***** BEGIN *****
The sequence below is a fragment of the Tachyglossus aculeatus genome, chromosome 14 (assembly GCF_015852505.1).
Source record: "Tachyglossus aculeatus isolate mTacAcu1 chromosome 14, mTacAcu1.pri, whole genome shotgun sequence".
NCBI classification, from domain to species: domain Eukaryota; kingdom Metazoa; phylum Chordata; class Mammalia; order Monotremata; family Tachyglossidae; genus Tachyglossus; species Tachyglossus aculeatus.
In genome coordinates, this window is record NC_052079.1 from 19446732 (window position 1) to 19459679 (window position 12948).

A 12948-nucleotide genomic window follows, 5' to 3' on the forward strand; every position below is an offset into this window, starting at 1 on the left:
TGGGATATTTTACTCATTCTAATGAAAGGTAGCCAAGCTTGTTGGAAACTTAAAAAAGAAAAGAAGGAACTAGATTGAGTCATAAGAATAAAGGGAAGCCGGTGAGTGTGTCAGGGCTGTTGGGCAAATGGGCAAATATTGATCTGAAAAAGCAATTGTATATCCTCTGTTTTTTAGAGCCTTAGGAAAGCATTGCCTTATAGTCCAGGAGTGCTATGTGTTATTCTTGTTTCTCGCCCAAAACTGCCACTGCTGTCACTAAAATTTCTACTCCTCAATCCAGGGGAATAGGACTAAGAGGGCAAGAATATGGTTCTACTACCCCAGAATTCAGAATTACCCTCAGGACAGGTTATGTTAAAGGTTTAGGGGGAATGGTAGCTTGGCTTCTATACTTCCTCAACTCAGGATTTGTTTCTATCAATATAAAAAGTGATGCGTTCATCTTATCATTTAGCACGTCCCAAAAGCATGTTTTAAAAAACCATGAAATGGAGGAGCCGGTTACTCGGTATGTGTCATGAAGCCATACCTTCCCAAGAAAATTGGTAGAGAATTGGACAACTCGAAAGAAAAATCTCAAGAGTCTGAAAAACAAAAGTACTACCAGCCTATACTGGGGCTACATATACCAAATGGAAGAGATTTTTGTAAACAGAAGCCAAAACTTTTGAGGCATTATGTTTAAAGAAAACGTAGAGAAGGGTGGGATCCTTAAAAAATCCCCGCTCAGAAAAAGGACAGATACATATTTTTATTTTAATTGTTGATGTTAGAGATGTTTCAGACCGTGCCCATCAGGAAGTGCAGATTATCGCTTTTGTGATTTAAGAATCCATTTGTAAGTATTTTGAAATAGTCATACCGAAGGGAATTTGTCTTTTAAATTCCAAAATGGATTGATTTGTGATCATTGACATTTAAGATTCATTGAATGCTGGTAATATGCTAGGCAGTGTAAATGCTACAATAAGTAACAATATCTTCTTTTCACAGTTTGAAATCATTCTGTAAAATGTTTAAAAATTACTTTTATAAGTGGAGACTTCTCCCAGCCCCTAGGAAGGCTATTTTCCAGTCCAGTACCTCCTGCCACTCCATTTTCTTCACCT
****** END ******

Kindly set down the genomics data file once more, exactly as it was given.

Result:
The sequence below is a fragment of the Tachyglossus aculeatus genome, chromosome 14 (assembly GCF_015852505.1).
Source record: "Tachyglossus aculeatus isolate mTacAcu1 chromosome 14, mTacAcu1.pri, whole genome shotgun sequence".
NCBI classification, from domain to species: domain Eukaryota; kingdom Metazoa; phylum Chordata; class Mammalia; order Monotremata; family Tachyglossidae; genus Tachyglossus; species Tachyglossus aculeatus.
In genome coordinates, this window is record NC_052079.1 from 19446732 (window position 1) to 19459679 (window position 12948).

A 12948-nucleotide genomic window follows, 5' to 3' on the forward strand; every position below is an offset into this window, starting at 1 on the left:
TGGGATATTTTACTCATTCTAATGAAAGGTAGCCAAGCTTGTTGGAAACTTAAAAAAGAAAAGAAGGAACTAGATTGAGTCATAAGAATAAAGGGAAGCCGGTGAGTGTGTCAGGGCTGTTGGGCAAATGGGCAAATATTGATCTGAAAAAGCAATTGTATATCCTCTGTTTTTTAGAGCCTTAGGAAAGCATTGCCTTATAGTCCAGGAGTGCTATGTGTTATTCTTGTTTCTCGCCCAAAACTGCCACTGCTGTCACTAAAATTTCTACTCCTCAATCCAGGGGAATAGGACTAAGAGGGCAAGAATATGGTTCTACTACCCCAGAATTCAGAATTACCCTCAGGACAGGTTATGTTAAAGGTTTAGGGGGAATGGTAGCTTGGCTTCTATACTTCCTCAACTCAGGATTTGTTTCTATCAATATAAAAAGTGATGCGTTCATCTTATCATTTAGCACGTCCCAAAAGCATGTTTTAAAAAACCATGAAATGGAGGAGCCGGTTACTCGGTATGTGTCATGAAGCCATACCTTCCCAAGAAAATTGGTAGAGAATTGGACAACTCGAAAGAAAAATCTCAAGAGTCTGAAAAACAAAAGTACTACCAGCCTATACTGGGGCTACATATACCAAATGGAAGAGATTTTTGTAAACAGAAGCCAAAACTTTTGAGGCATTATGTTTAAAGAAAACGTAGAGAAGGGTGGGATCCTTAAAAAATCCCCGCTCAGAAAAAGGACAGATACATATTTTTATTTTAATTGTTGATGTTAGAGATGTTTCAGACCGTGCCCATCAGGAAGTGCAGATTATCGCTTTTGTGATTTAAGAATCCATTTGTAAGTATTTTGAAATAGTCATACCGAAGGGAATTTGTCTTTTAAATTCCAAAATGGATTGATTTGTGATCATTGACATTTAAGATTCATTGAATGCTGGTAATATGCTAGGCAGTGTAAATGCTACAATAAGTAACAATATCTTCTTTTCACAGTTTGAAATCATTCTGTAAAATGTTTAAAAATTACTTTTATAAGTGGAGACTTCTCCCAGCCCCTAGGAAGGCTATTTTCCAGTCCAGTACCTCCTGCCACTCCATTTTCTTCACCT